Another corporate project tomorrow. Construction. Phillip Morris. I.E. the tobacco devil. Rich devil, and giving us a lot of money. But still the devil. This should be fun.

Sorry for the lack of depth and meaning in this report, but I'm exhausted.

Monday, November 26, 2007

dug a hole

My friend Steve and I dug two and a half holes today. Well, I suppose we dug three holes, but one of them isn't deep enough yet. And there will be one more hole after this. The layers: gravel and blacktop pavement (2"), shells (12"), bricks and gravel (6"), sticky stinky oily bluegrey clay (40"). This is a lot deeper than you think it is. Add to this a lot of water that needed constant bailing, since this city is, of course, below sea level.

These holes are what we will cement the posts for basketball hoops into. Travelocity is sending 200 of their staff to volunteer at this school on Wednesday, and we're doing the dirty work prepping for that deluge of helping hands. Literally dirty. I'm covered head to toe in slimy oily clay. And I feel like jelly all over. I'm going to go eat now.

Thursday, November 22, 2007

thanksgiving

Man, did we ever have thanksgiving. We had 50+ people for dinner (which Petra, I, and a Hands On New Orleans (HONO) staff person named Geneva cooked). The house was full of volunteers, HONO staff, New Orleaneans, friends, and families. We talked over dinner, and gave thanks. New Orleaneans talked of their gratitude for their lives, the roofs over their heads, and all the volunteers' help in not only rebuilding the city physically, but in rebuilding their hope. Volunteers, staff, and visitors gave thanks for the people who helped us come do this work, for the welcome offered to us by this city, for Hands On New Orleans' leadership and sensitivity in facilitating our work, and for the chance to be reminded of some of the things that matter most in this world: life, kindness, safety, patience, dedication, and community.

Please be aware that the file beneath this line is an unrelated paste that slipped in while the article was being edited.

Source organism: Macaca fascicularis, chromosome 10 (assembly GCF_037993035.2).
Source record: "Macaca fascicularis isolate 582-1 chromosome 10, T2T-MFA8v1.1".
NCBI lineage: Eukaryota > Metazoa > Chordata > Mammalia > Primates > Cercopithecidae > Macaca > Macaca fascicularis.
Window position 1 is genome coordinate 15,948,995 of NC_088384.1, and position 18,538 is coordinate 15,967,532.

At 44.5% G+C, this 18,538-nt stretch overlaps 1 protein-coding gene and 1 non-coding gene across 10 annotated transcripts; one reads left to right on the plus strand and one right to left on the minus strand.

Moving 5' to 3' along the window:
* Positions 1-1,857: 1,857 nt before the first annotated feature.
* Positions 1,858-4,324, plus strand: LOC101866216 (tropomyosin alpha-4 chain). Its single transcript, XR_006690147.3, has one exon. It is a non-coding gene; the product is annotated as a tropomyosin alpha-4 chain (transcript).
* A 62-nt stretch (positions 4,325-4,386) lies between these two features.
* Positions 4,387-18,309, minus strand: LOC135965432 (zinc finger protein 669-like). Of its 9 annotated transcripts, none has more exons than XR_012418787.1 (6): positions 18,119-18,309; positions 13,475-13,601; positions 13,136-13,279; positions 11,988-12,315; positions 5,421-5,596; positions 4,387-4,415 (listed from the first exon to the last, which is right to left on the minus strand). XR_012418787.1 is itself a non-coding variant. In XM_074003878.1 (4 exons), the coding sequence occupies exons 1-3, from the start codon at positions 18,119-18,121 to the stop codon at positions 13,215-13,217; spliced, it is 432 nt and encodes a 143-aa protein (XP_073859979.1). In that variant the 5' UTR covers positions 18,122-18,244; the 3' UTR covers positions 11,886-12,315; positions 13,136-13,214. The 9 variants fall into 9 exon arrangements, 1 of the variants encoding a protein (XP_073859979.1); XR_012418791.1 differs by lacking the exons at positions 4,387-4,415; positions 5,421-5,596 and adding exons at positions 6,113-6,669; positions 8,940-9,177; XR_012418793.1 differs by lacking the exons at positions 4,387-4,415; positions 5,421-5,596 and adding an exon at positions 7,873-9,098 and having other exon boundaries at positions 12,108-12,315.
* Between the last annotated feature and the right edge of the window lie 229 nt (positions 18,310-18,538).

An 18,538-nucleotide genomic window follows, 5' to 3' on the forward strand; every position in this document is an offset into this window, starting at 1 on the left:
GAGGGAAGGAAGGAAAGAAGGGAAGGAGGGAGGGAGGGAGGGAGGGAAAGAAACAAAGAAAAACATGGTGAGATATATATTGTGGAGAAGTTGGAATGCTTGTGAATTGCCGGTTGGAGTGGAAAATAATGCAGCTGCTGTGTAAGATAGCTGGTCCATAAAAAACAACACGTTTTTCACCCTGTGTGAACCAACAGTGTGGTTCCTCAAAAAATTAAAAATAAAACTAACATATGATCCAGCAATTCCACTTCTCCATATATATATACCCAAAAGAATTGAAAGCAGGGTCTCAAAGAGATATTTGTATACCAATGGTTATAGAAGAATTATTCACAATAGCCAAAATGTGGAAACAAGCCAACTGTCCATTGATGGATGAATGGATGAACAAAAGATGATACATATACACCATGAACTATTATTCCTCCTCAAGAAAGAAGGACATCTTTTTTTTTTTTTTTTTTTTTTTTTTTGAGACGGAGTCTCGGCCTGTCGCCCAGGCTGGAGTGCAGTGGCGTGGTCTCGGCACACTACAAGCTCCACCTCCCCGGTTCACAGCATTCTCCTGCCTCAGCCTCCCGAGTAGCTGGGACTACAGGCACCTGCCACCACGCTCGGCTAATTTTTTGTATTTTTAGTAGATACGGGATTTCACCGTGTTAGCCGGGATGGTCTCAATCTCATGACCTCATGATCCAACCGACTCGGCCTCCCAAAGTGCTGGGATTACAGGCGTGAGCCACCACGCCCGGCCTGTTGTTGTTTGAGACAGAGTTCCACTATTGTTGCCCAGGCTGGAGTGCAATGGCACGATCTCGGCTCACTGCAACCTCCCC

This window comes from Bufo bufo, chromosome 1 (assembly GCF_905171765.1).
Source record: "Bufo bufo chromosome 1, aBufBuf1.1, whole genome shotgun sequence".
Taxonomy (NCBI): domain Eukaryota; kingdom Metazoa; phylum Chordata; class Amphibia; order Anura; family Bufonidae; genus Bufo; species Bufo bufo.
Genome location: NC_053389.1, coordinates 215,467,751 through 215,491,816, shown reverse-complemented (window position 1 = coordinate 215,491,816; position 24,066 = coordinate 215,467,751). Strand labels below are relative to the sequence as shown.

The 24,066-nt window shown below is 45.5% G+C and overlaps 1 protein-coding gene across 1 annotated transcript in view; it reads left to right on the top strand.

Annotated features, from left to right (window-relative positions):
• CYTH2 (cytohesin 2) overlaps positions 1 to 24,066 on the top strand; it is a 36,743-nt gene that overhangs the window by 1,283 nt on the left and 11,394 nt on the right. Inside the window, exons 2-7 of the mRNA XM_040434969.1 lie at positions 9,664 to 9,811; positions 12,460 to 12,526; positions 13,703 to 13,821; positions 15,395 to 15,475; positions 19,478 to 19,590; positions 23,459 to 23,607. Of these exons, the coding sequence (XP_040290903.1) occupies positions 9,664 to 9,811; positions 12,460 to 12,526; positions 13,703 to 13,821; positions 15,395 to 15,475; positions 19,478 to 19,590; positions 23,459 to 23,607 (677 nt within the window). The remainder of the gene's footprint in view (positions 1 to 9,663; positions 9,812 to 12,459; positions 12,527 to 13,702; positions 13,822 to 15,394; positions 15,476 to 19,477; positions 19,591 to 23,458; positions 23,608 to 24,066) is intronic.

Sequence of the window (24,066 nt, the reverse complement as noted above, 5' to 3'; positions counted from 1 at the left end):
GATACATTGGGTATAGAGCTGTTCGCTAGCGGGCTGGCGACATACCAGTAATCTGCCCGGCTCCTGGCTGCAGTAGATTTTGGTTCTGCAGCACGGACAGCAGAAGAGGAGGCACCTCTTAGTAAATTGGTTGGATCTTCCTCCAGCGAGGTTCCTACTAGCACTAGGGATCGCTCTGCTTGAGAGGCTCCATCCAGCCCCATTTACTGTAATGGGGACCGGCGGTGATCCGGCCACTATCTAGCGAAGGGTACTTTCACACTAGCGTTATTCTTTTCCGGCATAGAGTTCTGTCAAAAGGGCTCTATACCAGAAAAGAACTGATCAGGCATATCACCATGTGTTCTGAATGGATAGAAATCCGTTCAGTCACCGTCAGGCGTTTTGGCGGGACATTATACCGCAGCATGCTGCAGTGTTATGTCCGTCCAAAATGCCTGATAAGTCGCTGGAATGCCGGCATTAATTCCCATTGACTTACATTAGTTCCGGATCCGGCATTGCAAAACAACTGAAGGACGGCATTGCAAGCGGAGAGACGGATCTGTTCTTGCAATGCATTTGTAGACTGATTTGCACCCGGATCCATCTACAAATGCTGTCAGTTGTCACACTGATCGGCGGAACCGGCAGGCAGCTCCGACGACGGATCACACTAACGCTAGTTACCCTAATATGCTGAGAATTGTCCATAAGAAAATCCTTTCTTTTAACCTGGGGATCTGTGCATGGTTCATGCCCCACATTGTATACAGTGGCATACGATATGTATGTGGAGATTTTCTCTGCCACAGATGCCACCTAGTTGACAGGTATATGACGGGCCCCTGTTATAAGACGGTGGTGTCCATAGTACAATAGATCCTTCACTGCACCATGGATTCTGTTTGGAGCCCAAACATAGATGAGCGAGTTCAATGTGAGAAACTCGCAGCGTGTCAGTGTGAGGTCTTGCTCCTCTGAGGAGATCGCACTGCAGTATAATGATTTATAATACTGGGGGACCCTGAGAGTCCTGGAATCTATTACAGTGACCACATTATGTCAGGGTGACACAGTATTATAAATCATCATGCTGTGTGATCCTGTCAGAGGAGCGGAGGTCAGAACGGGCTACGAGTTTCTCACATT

Thanks to all of you who support us every day. We love you and miss you. We'll be home soon.

Wednesday, November 21, 2007

miss petra the librarian

The James M. Singleton Charter School is a K-8 public school in the central city area of New Orleans. There are approximately 600 students. They attend classes in the YMCA building, an old public library building, and a number of modular/mobile classrooms (a.k.a. trailers). Space for storerooms and classrooms is in short supply. A number of classes are taught out of the school cafeteria, often concurrently.